This is not a particularly revelatory piece of trivia, but the story I’m going to tell makes an interesting case study in the methods of alternative historians. In discussing Charlemagne’s UFO legislation yesterday, I came across another medieval passage about a different king that has made the rounds of ancient astronaut and UFO websites and is another instance of fabrication combining with repetition to create a fake historical incident. In Wonders in the Sky, Jacques Vallée asserts that King Stephen of Hungary was lifted bodily into the sky by angels in a flying tent.
King Stephen (Istvan), who lived from 975 to 1038, and was crowned King of Hungary in 997, was said to be lifted to the sky with some frequency. His biographer, Chartruiz, Bishop of Hungary, revealed that this sometimes happened spiritually and at other times physically. On one occasion, as detailed in Chartruis’ Life of St. Stephen, King of Hungary. “While praying in his tent, he was lifted into the air by the hands of angels.”
My first thought was to do a Google search for this “Chartruiz,” and do you know what I found? Nothing. Now why is that? So my next step was to turn to Vallée’s acknowledged source, Ebenezer Cobham Brewer’s 1901 A Dictionary of Miracles. There you’ll find all of the information Vallée knows about the subject.
St. Stephen, king of Hungary, lifted into the air in prayer (979, 997-1088). The spirit of St. Stephen, king of Hungary, was often lifted up in communion with God, and sometimes his body followed, being buoyed into the air. One day, while praying in his tent, he was lifted into the air by the hands of angels, and so remained till his prayer was ended.— Chartruiz (bishop of Hungary), Life of St. Stephen, King of Hungary.
Notice that “lifted to the sky with some frequency” is actually amplifying Brewer’s original “sometimes.” Already Vallée is on uneasy ground.
Several French texts of the period identify the author as Chartruiz, Bishop of Hungary during the reign of Coloman. This Chartruiz is a Francophone transliteration of Cartuicus or Hartuicus, the Latin name of the book’s author, varying among the nine extant manuscripts. His Hungarian name is Hartvic (or Harthwig), by which he is known in English.
Here’s some trouble: “Chartruiz” is a misspelling of “Chartuiz,” as the Catholic Lives of the Saints gives his name. This misspelling occurs again in François Giry’s French-language Lives of the Saints (the version I checked was an updated 1863 edition by Paul Guérin), which is where we find this passage, a modern summary of Chartuiz’s original work:
Son esprit était alors tellement transporté en Dieu, que son corps même le suivait quelquefois : un jour qu’il priait dans sa tente, il fut enlevé avec elle en l'air par les anges, jusqu'à ce que son oraison fût achevée.
OK, so we found where Brewer got his secondhand information.
But identifying Hartvic as the correct author creates more problems. Hartvic—about whom no evidence exists outside this one text, prompting speculation that he is one with Arduin of Gyor—was writing under royal commission a century after the events he described, and his biography of Stephen was intended as royal propaganda. The text, as we have it, is largely a transcription of the older Legenda maior sancti regis Stephani. Our passage, though, is original to Hartvic. So here is what Harvic said. He describes Stephen’s frequent prayers and refers to a particular night when Stephen had set up his tent. The next lines are from Caput IV, in the section labeled 24 in the older critical edition but 17 in the most recent edition, Thomas Head’s Medieval Hagiography:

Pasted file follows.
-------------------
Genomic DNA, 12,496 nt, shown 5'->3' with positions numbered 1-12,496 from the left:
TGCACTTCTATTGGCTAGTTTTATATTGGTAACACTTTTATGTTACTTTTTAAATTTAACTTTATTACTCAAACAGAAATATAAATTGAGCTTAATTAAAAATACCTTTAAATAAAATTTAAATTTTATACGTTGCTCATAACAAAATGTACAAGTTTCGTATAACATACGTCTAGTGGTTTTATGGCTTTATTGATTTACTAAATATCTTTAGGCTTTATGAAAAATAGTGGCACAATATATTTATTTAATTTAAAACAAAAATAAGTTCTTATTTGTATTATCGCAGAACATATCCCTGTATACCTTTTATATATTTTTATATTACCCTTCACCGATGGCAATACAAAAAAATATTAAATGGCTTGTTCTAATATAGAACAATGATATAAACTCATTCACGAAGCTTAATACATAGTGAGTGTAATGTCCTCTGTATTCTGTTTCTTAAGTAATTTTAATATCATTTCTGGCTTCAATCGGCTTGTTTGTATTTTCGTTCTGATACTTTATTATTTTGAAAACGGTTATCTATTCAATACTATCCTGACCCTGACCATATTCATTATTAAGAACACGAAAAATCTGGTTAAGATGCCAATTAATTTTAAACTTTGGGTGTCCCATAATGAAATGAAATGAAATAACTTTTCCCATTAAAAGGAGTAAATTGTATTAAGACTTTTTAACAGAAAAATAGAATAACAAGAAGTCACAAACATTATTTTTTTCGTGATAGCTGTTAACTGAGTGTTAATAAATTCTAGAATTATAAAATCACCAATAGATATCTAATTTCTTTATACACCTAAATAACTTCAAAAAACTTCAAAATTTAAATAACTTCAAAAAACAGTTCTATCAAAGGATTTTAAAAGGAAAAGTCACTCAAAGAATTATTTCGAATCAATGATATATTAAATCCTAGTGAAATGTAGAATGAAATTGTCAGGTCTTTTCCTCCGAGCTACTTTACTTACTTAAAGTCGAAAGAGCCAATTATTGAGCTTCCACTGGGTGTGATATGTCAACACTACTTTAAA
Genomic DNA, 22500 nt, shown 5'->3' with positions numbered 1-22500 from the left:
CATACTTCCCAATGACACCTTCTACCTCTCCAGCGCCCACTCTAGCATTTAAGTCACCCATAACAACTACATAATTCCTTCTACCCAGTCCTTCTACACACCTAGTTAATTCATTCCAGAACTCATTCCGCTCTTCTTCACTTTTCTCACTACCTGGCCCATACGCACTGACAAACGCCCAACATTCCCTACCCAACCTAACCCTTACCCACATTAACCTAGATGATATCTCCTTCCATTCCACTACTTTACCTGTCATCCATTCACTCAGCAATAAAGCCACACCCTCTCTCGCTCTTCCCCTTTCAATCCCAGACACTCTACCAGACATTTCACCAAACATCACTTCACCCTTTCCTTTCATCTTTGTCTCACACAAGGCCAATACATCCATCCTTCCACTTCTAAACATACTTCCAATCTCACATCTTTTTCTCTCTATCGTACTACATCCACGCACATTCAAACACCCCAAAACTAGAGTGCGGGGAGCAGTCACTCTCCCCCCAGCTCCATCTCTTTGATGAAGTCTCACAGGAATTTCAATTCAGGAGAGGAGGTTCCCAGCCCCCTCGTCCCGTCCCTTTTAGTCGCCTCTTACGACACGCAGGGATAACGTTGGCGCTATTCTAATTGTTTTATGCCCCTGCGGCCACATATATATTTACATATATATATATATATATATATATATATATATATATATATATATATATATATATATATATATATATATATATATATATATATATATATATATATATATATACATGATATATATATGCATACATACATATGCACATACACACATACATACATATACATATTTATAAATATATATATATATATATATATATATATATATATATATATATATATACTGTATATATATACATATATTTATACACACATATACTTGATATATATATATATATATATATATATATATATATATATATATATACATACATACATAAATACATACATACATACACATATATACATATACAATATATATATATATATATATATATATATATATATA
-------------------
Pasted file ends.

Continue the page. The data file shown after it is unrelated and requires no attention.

Cumque diutius deprecationibus insisteret, Domini sui Regis æterni ministris ad suscipiendas preces ejus convenientibus, papilio super eum extensus a terra levatus tam diu pendere cœpit in aëre, donec Vir Dei ad se reversus a contemplatione, spiritum relaxavit ab oratione.
Hartvic then says that this tale came from an idiot (a “man of great simplicity and innocence”) who witnessed the floating tent and swore an oath never to speak of it so long as the king lived.
So, once again, the actual text does not match what the French author, the Victorian miracle-monger or the modern ancient astronaut speculator claim that it does. At the most literal level, the Latin speaks only of the tent levitating, not the king; for, the papilio (literally: butterfly) was a tent without a floor, so its rising was not due to a floating king within. Worse, Brewer seems to have mistaken (in using a French summary rather than the Latin original) the floating tent for a floating king, and the king’s frequent prayers for frequent levitation. The angels in the original were taking up prayers, not the tent. Vallée simply repeats Brewer without ever checking the source or doing even a cursory reading of Hartvic (whom he does not even know by name!) to confirm whether the secondhand summary was true.
This doesn’t even get into the problem that Hartvic admits the tale is a wonder-story promulgated from the mouth of an idiot to make the king look good after the fact. Worse, Hartvic is known to have fabricated additional, more serious facts, including the myth that Stephen received his crown from the Pope, who in turn had received a divine vision ordering him to crown the king.
By divorcing the story from its context, Vallée can try to present it as a mystery, but the entirety of the passage, the semi-fictional nature of the work as a whole, and the known propaganda purpose of the complete work undercut everything Vallée means for us to read into it.
I am an author and researcher focusing on pop culture, science, and history. Bylines: New Republic, Slate, etc. There's more about me in the About Jason tab.
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